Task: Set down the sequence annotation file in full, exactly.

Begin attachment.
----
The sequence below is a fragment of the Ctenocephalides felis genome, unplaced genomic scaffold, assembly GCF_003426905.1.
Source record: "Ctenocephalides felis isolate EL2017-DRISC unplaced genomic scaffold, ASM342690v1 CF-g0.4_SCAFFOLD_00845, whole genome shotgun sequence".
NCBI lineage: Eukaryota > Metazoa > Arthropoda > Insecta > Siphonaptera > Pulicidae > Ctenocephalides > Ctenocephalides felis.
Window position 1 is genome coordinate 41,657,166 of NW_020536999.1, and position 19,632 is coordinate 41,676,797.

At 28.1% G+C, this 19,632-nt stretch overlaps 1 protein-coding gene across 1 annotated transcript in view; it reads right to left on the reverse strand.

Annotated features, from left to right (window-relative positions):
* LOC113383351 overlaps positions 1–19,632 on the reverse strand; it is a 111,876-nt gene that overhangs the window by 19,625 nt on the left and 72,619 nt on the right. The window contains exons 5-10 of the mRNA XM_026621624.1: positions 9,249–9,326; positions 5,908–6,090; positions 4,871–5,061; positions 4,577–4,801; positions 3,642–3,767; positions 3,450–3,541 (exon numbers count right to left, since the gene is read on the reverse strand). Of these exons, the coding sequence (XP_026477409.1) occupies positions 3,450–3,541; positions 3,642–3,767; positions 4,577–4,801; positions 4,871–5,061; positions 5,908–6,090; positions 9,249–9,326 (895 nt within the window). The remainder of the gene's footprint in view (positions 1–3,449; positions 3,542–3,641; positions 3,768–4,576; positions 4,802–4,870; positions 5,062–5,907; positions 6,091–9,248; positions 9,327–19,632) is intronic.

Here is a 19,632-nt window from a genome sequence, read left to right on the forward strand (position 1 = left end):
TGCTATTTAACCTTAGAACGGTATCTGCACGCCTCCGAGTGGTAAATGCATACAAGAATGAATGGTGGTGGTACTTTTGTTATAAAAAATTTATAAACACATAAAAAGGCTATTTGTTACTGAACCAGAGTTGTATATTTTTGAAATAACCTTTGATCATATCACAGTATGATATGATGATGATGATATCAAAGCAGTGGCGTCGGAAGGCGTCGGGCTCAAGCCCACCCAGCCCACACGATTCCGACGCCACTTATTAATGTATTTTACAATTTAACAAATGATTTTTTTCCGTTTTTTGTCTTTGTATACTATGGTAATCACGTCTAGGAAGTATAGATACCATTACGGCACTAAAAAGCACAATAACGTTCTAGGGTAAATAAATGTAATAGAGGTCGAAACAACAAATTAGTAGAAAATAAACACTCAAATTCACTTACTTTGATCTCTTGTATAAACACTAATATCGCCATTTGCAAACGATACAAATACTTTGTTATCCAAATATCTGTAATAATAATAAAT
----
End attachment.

The sequence below is a fragment of the Ctenocephalides felis genome, unplaced genomic scaffold, assembly GCF_003426905.1.
Source record: "Ctenocephalides felis isolate EL2017-DRISC unplaced genomic scaffold, ASM342690v1 CF-g0.4_SCAFFOLD_00845, whole genome shotgun sequence".
NCBI lineage: Eukaryota > Metazoa > Arthropoda > Insecta > Siphonaptera > Pulicidae > Ctenocephalides > Ctenocephalides felis.
Window position 1 is genome coordinate 41,657,166 of NW_020536999.1, and position 19,632 is coordinate 41,676,797.

At 28.1% G+C, this 19,632-nt stretch overlaps 1 protein-coding gene across 1 annotated transcript in view; it reads right to left on the reverse strand.

Annotated features, from left to right (window-relative positions):
* LOC113383351 overlaps positions 1–19,632 on the reverse strand; it is a 111,876-nt gene that overhangs the window by 19,625 nt on the left and 72,619 nt on the right. The window contains exons 5-10 of the mRNA XM_026621624.1: positions 9,249–9,326; positions 5,908–6,090; positions 4,871–5,061; positions 4,577–4,801; positions 3,642–3,767; positions 3,450–3,541 (exon numbers count right to left, since the gene is read on the reverse strand). Of these exons, the coding sequence (XP_026477409.1) occupies positions 3,450–3,541; positions 3,642–3,767; positions 4,577–4,801; positions 4,871–5,061; positions 5,908–6,090; positions 9,249–9,326 (895 nt within the window). The remainder of the gene's footprint in view (positions 1–3,449; positions 3,542–3,641; positions 3,768–4,576; positions 4,802–4,870; positions 5,062–5,907; positions 6,091–9,248; positions 9,327–19,632) is intronic.

Here is a 19,632-nt window from a genome sequence, read left to right on the forward strand (position 1 = left end):
TGCTATTTAACCTTAGAACGGTATCTGCACGCCTCCGAGTGGTAAATGCATACAAGAATGAATGGTGGTGGTACTTTTGTTATAAAAAATTTATAAACACATAAAAAGGCTATTTGTTACTGAACCAGAGTTGTATATTTTTGAAATAACCTTTGATCATATCACAGTATGATATGATGATGATGATATCAAAGCAGTGGCGTCGGAAGGCGTCGGGCTCAAGCCCACCCAGCCCACACGATTCCGACGCCACTTATTAATGTATTTTACAATTTAACAAATGATTTTTTTCCGTTTTTTGTCTTTGTATACTATGGTAATCACGTCTAGGAAGTATAGATACCATTACGGCACTAAAAAGCACAATAACGTTCTAGGGTAAATAAATGTAATAGAGGTCGAAACAACAAATTAGTAGAAAATAAACACTCAAATTCACTTACTTTGATCTCTTGTATAAACACTAATATCGCCATTTGCAAACGATACAAATACTTTGTTATCCAAATATCTGTAATAATAATAAAT